Correction of the proximal articular set angle (PASA) should be the primary goal that drives procedure selection. Adaptation of the first metatarsal head to the functional position of the hallux is what creates the PASA. Realigning the deviated metatarsal’s articular surface to its new functioning position should be the first priority when reducing the deformity. Then one can reduce the IM angle. Since PASA reduction provides relative lengthening of the metatarsal, one needs to perform some type of decompression procedure as well. This involves first metatarsal shortening and, preferably, concurrent plantarflexion of the metatarsal head to prevent its elevation.
Except in extreme cases, one can stabilize hypermobility of the first ray by joint decompression and reduction of the PASA and IM angle. The first ray (navicular, cuneiform and first metatarsal) cannot be stabilized in the transverse plane with a metatarsal-cuneiform fusion. Truly hypermobile first rays would present as a metatarsus primus elevatus on weightbearing radiographs with a navicular-cuneiform ptosis. This would require a navicular-cuneiform fusion of some type if the deformity is very flexible or rigid. If such a deformity exists for the first metatarsal-cuneiform joint, then it would need to be fused for stability. Transverse plane widening of the interspace between the first and second metatarsal bases (IM angle) will reduce without fusion.
Functional hallux limitus with or without metatarsus primus elevatus is a component of almost every case of hallux abducto valgus. When evaluating a bunion deformity, one should load the first ray and put the first MPJ through a range of motion. Upon dorsiflexion, the joint will invariably jam, either preventing further dorsal migration (look for a hallux extensus) or causing further dorsiflexion through a valgus rotation of the hallux. In both cases, one needs to decompress and plantarflex the first metatarsal joint. If there is a remaining valgus rotation with the joint loaded, then one would likely need to excise the fibular sesamoid.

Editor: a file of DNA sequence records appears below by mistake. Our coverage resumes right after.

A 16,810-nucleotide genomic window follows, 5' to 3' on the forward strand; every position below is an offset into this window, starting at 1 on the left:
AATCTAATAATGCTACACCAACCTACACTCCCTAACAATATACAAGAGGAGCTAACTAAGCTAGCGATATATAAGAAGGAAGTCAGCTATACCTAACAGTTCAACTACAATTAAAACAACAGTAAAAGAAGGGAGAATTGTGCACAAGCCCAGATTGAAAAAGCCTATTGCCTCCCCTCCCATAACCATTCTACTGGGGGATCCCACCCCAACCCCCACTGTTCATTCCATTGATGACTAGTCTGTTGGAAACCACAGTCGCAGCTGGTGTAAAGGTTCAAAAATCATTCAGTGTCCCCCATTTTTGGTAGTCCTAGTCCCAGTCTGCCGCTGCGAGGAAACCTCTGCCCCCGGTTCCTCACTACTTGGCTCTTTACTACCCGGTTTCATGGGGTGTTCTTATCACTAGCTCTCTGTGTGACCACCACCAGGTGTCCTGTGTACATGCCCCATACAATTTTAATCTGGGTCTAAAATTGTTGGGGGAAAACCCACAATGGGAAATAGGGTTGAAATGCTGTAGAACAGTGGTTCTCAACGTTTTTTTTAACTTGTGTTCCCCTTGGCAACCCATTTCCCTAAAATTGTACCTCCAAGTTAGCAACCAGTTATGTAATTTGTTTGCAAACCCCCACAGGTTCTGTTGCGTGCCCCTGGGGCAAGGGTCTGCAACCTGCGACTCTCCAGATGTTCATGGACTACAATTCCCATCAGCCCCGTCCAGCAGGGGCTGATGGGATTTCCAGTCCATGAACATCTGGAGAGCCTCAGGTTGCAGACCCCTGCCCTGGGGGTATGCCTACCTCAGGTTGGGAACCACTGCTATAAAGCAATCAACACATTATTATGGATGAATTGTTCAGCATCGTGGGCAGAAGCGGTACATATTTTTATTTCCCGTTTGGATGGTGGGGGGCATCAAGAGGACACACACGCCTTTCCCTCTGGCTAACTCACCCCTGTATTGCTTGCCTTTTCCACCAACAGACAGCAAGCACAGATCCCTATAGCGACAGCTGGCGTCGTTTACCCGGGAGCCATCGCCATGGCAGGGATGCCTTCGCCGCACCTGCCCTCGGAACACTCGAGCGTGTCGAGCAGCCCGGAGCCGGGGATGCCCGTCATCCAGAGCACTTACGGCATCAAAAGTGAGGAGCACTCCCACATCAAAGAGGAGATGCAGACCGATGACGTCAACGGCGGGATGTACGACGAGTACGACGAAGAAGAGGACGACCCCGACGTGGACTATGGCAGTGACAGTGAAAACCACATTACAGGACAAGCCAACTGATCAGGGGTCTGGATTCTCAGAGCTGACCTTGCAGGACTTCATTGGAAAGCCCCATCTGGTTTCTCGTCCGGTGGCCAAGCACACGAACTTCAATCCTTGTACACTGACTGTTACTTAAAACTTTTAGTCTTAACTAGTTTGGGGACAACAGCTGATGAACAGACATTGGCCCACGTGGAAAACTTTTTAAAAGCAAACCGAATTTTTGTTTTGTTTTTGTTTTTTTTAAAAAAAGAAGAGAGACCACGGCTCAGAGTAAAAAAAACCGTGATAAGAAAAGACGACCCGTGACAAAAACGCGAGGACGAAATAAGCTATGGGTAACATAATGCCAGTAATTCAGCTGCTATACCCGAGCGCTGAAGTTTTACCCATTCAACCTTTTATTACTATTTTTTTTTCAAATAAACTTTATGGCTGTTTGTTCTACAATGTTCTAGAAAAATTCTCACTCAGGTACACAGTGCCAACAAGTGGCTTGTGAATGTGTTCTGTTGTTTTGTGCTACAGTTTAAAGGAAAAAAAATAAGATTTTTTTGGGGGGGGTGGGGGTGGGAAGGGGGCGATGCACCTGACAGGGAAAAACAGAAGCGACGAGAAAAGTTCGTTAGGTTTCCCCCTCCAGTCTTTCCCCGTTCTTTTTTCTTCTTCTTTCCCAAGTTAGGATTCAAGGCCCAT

I could live with any or all combined procedures that address these five points. The best of all worlds would be one that accomplishes most of these goals easily with the least risk of complication and the quickest recovery for the patient.
I have accomplished this via a modified Weil osteotomy through the first metatarsal head in an oblique fashion from dorsal-distal to plantar-proximal.
Before the osteotomy, make a medial, curvilinear capsulotomy, allowing exposure of the metatarsal head for resection of the medial eminence. Following the osteotomy, reduce the head of any PASA and then translocate the head laterally to reduce the IM angle. Some shortening has to occur here for joint decompression. This osteotomy allows plantarflexion with concurrent shortening for decompression. However, one should only allow enough shortening to preserve a normal amount of dorsiflexion without jamming the joint. Excessive shortening can cause the hallux to remain dorsiflexed, preventing adequate toe purchase on the ground due to concurrent plantarflexion of the head.
In regard to fixation of the osteotomy, one would utilize two 0.62 inch threaded Kirschner wires in the metatarsal head that are cut flush to the bone. Close the capsule with large oblique sutures of 2-0 absorbable material with the hallux held in the corrected position.
Allow the patient to ambulate in a surgical shoe and emphasize weekly dressing changes for 18 to 21 days. At that time, one can remove the sutures and place the foot in a mild compression wrap (like a Darco forefoot sleeve), and allow the patient to begin wearing an oversized soft shoe.
Dr. Lundeen is Residency Director of the Winona Hospital Podiatric Residency Program in Indianapolis.
Dr. Burks is a Fellow of the American College of Foot and Ankle Surgeons and is board certified in foot and ankle surgery. Dr. Burks practices in Little Rock, Ark.